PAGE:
Collected translations of Maaya Sakamoto news, essays, interviews, and articles


IDS! Newsletter #21
IDS! Newsletter #21

Essay #15: Groups

Theme from Comet, member #06133

Whether seeing a movie or going shopping, I like being alone.

The reason I’m not much for group activities comes from my feelings of not wanting to disrupt my own pace. When I say this, I tend to hear from others comments of “How strong of you” or “How stoic of you.” But in all honesty, I think at the heart of the matter, the most fundamental reason is “because it’s easier.” While I can’t say for certain that taking the easy way is in all cases bad, there are countless things you cannot gain unless you take the hard way.

I feel that sharing time with others is something that tends to use up a lot of energy. Without realizing it you put tremendous thought into how you act, decipher the emotions behind the words based on the other person’s eyes or voice, express your feelings while tailoring them to a multitude of situations, whether you are talking to someone above you, someone you have just met, someone you don’t get along with, or someone you love…and on and on. When you try to seriously interact with someone, I feel a large degree of strength is actually necessary for it.

In places where many people gather, the sense of the multitude of feelings from that multitude of people swirling together becomes even stronger. For every person of the type who feels drained of energy and tired from being in the midst of that, I imagine there are also some who actually absorb it and become even more animated, and I am clearly the former. It’s certainly not as if I hate people; just that I’m awkward, or to put it better, not skilled in dealing with others.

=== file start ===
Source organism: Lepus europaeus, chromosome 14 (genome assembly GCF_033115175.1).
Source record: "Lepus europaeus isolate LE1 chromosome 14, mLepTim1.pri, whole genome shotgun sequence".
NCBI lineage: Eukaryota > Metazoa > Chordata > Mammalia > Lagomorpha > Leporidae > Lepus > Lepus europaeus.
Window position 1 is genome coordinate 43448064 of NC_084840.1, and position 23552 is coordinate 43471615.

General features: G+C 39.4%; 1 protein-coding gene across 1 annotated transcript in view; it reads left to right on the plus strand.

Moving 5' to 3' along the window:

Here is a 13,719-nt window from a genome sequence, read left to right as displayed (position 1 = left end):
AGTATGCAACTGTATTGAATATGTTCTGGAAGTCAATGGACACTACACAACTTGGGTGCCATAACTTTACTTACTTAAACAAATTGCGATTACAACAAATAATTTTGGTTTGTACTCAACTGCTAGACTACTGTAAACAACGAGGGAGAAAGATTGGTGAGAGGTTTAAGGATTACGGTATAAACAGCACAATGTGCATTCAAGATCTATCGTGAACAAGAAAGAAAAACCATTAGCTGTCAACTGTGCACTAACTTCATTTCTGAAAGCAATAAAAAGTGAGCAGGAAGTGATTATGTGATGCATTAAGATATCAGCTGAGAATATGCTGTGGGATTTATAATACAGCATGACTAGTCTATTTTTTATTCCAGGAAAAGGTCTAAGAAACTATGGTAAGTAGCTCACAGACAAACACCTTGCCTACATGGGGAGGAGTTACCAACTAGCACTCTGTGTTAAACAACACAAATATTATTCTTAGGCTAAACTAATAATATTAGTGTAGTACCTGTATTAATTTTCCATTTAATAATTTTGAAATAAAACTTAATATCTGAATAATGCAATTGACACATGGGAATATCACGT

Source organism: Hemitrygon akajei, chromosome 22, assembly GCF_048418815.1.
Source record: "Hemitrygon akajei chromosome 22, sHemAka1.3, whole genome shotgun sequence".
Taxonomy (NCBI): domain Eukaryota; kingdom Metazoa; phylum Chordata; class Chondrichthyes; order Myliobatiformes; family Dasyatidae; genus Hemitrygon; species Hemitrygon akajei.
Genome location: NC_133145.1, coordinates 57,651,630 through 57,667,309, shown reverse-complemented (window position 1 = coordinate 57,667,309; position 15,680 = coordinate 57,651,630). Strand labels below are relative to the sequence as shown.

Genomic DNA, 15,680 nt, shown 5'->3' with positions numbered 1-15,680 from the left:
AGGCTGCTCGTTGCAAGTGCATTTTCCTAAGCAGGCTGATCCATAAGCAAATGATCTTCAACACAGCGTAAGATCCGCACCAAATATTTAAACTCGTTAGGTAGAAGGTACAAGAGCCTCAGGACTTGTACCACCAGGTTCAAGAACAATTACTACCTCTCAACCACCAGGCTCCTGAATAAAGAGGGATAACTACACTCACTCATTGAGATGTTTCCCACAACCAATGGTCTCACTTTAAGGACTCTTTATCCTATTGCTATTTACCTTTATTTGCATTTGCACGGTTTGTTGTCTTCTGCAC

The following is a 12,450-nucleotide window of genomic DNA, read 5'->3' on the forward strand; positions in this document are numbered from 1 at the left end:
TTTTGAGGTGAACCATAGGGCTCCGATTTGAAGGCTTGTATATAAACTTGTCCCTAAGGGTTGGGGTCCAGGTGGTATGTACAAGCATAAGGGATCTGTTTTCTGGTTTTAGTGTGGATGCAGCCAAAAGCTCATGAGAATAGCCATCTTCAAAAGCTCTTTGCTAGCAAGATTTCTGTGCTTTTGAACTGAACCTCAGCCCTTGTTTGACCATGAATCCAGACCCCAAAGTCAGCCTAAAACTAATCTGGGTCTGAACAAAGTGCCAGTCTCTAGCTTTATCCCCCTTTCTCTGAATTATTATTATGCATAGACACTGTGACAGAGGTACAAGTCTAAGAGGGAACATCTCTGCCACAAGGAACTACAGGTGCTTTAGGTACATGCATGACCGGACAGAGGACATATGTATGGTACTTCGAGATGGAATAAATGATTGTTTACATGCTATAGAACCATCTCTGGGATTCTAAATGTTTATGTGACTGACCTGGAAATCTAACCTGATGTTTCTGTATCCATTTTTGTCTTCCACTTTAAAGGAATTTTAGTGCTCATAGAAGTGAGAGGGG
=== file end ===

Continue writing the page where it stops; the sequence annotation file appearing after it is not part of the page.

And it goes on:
Yet when sharing a refreshing round of drinks at a wrap-up party after finishing off a project on which I was fortunate to work with good friends, or when I drop in on a gathering of friends whose personalities mesh well with mine and exchange smiles and laughter with them, even someone like me cannot deny that I honestly think of how wonderful it is to have friends. This sense of community, of accomplishment which I could not have tasted were I all alone: this is a wonderful spice of life.

For example, as I write this text I am in the midst of the performances of the musical “Les Misérables” in Nagoya, which is another “group activity”. And not only the actors, but the staff are included as well, giving quite a large number of people. Since the first time I played a role in this production was in 2003, this year marks my seventh as Éponine. For me, with my personality, to have appeared for this long in the team competition that is a musical is something that even I find a little surprising and novel.